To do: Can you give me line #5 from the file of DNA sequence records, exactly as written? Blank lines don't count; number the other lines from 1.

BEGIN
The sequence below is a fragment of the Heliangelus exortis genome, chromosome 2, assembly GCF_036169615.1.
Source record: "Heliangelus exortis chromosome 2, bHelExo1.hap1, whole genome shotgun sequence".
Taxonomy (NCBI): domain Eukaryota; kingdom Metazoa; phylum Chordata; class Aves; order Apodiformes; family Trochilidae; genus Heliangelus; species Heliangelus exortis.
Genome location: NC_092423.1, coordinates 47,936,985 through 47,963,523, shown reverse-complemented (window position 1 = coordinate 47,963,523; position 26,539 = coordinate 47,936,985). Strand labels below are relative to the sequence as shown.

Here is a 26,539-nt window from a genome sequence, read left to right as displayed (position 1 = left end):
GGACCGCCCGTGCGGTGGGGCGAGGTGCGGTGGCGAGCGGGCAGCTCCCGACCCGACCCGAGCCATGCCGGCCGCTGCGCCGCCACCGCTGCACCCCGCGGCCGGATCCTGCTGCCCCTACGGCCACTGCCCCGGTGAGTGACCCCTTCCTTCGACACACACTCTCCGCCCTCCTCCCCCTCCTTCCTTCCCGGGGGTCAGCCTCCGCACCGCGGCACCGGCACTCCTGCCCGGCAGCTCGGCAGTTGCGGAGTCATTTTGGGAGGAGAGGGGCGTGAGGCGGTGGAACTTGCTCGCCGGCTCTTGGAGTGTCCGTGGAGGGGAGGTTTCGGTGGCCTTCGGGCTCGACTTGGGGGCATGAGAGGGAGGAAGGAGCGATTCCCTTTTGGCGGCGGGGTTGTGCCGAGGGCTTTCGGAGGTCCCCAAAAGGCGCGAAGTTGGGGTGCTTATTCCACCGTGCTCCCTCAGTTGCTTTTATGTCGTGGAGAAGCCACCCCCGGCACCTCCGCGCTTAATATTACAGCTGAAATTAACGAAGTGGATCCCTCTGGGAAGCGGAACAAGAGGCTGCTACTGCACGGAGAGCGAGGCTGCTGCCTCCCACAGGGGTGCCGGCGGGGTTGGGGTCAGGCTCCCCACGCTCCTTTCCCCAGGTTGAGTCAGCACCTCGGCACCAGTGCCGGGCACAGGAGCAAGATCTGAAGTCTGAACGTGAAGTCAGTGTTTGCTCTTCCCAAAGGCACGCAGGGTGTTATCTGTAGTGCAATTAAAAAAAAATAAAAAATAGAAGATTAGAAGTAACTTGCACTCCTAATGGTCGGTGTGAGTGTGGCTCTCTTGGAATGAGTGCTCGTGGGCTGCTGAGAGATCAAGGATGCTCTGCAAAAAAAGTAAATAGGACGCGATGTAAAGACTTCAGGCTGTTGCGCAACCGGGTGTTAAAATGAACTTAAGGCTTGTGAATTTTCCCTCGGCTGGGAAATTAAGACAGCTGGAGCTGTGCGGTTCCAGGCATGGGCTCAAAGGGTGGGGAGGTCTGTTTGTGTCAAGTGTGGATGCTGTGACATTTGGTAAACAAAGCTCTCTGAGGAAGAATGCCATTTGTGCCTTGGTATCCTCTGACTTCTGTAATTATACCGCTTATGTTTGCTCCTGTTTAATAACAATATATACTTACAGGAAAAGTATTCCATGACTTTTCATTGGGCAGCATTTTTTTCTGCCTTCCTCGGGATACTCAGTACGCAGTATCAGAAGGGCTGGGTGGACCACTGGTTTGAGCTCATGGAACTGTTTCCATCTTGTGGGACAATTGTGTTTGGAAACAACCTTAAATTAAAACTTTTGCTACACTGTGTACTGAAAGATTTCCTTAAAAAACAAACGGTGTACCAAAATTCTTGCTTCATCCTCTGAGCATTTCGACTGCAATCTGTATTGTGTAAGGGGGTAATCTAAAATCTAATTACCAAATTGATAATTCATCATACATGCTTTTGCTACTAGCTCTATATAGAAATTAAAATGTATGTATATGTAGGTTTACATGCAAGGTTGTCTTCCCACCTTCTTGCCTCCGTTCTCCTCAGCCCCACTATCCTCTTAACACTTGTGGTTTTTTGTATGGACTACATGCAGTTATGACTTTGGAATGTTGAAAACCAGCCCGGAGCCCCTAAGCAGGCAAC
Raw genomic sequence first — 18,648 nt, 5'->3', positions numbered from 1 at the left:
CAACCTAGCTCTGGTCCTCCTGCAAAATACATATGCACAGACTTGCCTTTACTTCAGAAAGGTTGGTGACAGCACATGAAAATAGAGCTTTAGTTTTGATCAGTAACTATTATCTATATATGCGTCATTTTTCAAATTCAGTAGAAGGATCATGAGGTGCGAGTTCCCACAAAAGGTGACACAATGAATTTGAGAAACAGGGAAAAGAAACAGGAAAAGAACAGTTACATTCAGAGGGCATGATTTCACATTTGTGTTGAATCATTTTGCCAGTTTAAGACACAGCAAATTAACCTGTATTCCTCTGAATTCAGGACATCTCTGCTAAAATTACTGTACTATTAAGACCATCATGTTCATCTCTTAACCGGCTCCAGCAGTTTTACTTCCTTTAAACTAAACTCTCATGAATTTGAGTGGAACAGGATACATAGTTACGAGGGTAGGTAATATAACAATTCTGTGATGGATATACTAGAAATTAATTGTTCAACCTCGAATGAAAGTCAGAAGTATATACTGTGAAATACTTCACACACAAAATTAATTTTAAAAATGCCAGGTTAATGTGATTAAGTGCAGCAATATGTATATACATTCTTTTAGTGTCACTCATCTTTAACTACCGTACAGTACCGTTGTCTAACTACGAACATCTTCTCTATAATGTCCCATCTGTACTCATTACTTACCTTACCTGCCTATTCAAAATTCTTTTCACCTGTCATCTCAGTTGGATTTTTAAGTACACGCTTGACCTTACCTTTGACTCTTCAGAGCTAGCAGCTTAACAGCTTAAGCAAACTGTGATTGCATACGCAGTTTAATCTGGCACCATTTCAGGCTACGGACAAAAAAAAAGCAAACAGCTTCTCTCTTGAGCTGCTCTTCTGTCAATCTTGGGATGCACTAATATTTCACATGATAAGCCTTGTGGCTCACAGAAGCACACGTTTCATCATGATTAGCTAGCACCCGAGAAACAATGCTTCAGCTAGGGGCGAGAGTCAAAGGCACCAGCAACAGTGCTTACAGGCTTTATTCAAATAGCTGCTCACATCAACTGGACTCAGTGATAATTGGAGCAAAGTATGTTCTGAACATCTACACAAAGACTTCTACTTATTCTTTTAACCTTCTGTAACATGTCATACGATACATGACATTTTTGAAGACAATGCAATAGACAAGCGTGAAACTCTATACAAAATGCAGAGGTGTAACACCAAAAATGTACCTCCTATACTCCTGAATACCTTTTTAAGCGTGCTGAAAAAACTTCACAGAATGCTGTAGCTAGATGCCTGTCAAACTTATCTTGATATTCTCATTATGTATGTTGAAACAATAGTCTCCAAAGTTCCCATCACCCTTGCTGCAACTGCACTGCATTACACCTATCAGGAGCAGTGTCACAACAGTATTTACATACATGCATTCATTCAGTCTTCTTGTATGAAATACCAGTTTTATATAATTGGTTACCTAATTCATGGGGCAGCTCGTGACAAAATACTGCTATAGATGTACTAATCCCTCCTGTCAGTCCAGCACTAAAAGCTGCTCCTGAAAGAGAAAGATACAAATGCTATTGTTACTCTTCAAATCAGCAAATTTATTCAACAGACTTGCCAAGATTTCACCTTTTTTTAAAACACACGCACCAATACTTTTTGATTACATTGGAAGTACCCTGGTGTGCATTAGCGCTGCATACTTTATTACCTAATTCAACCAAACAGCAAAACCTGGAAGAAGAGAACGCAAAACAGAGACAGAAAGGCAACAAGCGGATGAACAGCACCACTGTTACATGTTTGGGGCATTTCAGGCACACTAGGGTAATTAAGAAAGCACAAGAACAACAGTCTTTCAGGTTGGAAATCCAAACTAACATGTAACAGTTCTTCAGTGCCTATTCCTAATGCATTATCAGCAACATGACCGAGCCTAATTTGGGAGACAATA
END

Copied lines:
Here is a 26,539-nt window from a genome sequence, read left to right as displayed (position 1 = left end):